Military movements and bellicose talk on state TV raise concerns about the Kremlin’s intentions regarding Ukraine again, seven years after the seizure of Crimea and the start of a war in the Donbas. Meanwhile, the condition of Russia’s most prominent prisoner, Aleksei Navalny, causes growing concern.
Here are some of the key developments in Russia over the past week and some of the takeaways going forward.
Talk Of War
Two buildups in Russia are raising concerns about a new flare-up in the seven-year war in the Donbas this spring. One is the movement of military forces toward the Ukrainian border and into Crimea, the other is a rash of bellicose reports and rhetoric on state TV.
A sample: an exchange in which a guest told prominent political talk show host Vladimir Solovyov that Russia could halt any hostilities “by threatening the use of tactical nuclear weapons, at least,” and suggested that to show that the warning had teeth, Moscow could “conduct a nuclear explosion somewhere in empty ocean waters — but not so empty that it wouldn’t be seen.”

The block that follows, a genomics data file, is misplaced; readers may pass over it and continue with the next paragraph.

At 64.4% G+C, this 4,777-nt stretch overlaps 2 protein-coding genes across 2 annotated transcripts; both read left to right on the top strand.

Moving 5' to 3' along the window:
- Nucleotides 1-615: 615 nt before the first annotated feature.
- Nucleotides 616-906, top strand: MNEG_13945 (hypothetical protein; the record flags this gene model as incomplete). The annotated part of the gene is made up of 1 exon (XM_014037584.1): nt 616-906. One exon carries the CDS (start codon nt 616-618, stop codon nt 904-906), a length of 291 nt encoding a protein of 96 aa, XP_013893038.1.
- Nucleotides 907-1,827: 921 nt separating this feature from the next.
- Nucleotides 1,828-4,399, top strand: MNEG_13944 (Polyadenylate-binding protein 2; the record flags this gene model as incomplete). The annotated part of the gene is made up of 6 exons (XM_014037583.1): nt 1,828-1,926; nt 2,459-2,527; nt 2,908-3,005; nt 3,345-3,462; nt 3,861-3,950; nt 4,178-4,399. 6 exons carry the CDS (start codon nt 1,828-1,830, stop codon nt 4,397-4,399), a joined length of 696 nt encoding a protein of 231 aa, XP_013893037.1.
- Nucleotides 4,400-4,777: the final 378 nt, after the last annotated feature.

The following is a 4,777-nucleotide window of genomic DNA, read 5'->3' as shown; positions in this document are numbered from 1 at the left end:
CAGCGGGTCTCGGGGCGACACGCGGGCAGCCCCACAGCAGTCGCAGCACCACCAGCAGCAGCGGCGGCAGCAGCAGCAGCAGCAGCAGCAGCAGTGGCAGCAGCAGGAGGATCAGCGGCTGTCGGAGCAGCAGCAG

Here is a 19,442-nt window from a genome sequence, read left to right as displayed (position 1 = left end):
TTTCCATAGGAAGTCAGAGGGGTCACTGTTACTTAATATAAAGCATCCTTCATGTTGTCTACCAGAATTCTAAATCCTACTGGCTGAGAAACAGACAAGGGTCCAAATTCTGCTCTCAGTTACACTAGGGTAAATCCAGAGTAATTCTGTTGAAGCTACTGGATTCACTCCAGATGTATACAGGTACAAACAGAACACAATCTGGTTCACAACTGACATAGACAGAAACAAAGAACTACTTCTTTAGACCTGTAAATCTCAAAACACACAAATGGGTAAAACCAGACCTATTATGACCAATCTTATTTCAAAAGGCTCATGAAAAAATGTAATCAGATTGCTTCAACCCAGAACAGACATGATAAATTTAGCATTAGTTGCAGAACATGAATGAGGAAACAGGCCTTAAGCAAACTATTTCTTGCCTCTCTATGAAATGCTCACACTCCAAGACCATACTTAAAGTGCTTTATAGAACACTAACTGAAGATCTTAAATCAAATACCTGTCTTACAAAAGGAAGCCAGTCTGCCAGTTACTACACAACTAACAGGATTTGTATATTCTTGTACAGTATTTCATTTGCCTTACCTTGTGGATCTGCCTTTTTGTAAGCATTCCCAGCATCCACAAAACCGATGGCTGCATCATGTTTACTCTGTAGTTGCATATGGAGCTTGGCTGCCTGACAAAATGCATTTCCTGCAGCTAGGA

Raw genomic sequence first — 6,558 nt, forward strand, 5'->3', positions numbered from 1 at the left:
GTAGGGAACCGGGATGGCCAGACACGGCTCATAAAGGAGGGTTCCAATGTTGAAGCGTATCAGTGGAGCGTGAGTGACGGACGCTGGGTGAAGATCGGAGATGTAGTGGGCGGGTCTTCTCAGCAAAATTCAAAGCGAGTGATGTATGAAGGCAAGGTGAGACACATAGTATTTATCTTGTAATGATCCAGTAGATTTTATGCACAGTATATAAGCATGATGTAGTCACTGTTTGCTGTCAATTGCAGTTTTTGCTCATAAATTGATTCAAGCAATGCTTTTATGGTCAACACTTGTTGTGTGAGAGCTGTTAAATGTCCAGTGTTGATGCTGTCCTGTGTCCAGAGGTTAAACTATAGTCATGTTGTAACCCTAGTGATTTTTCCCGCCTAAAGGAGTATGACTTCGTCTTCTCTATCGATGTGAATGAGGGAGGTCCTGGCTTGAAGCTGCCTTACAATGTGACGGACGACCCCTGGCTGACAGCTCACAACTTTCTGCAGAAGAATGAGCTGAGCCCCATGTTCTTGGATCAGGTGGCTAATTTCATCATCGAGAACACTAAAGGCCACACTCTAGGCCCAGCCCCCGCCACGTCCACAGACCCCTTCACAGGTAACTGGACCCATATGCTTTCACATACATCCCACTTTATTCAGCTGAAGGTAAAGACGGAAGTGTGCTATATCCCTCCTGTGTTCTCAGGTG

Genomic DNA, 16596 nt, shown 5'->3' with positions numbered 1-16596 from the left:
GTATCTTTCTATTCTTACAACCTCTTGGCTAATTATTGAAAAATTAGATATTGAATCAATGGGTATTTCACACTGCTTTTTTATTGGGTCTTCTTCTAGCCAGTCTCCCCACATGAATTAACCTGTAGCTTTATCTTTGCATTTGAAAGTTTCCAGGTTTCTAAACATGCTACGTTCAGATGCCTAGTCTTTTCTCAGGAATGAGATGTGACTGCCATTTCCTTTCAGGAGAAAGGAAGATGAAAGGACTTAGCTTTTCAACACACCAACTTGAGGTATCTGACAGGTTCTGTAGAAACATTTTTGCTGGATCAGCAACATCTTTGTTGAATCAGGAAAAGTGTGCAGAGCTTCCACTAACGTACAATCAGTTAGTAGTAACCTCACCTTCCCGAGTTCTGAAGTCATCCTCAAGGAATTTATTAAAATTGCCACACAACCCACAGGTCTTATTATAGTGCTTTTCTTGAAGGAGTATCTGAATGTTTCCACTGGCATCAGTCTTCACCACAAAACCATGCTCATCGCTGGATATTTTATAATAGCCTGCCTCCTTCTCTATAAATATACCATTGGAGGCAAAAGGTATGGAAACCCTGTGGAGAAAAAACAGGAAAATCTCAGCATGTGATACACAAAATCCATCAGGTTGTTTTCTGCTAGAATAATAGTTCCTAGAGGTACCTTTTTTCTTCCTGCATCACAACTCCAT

Solovyov had asked how quickly a Russian “battle against NATO forces in Ukraine” would “lead to a nuclear conflict.”
With the military movements, Russia’s ultimate purpose is unclear, presumably by design. And there may be several Kremlin goals that fall short of an intention to launch a major offensive and seize control of more territory in Ukraine — where Moscow has occupied the Crimean Peninsula since March 2014 and has helped separatists take and hold parts of the Donetsk and Luhansk regions since that April, in a conflict that has killed more than 13,000 civilians and combatants.
The intent of the barrage of bellicose programming seems clearer: to justify any offensive or increase in hostilities, mainly in the eyes of the Russian audience, and to blame Kyiv and the West. As analysts say of the military movements themselves, it may also be aimed as a warning to Ukraine, the European Union, and the United States that Russia is ready, willing, and able to take action whenever it sees fit.
Senior Russian officials have also advanced those goals. Amid the TV talk of demonstrative nuclear explosions, Nikolai Patrushev, a close Putin ally who heads his Security Council, told the newspaper Kommersant that it’s the United States that needs to show “common sense.”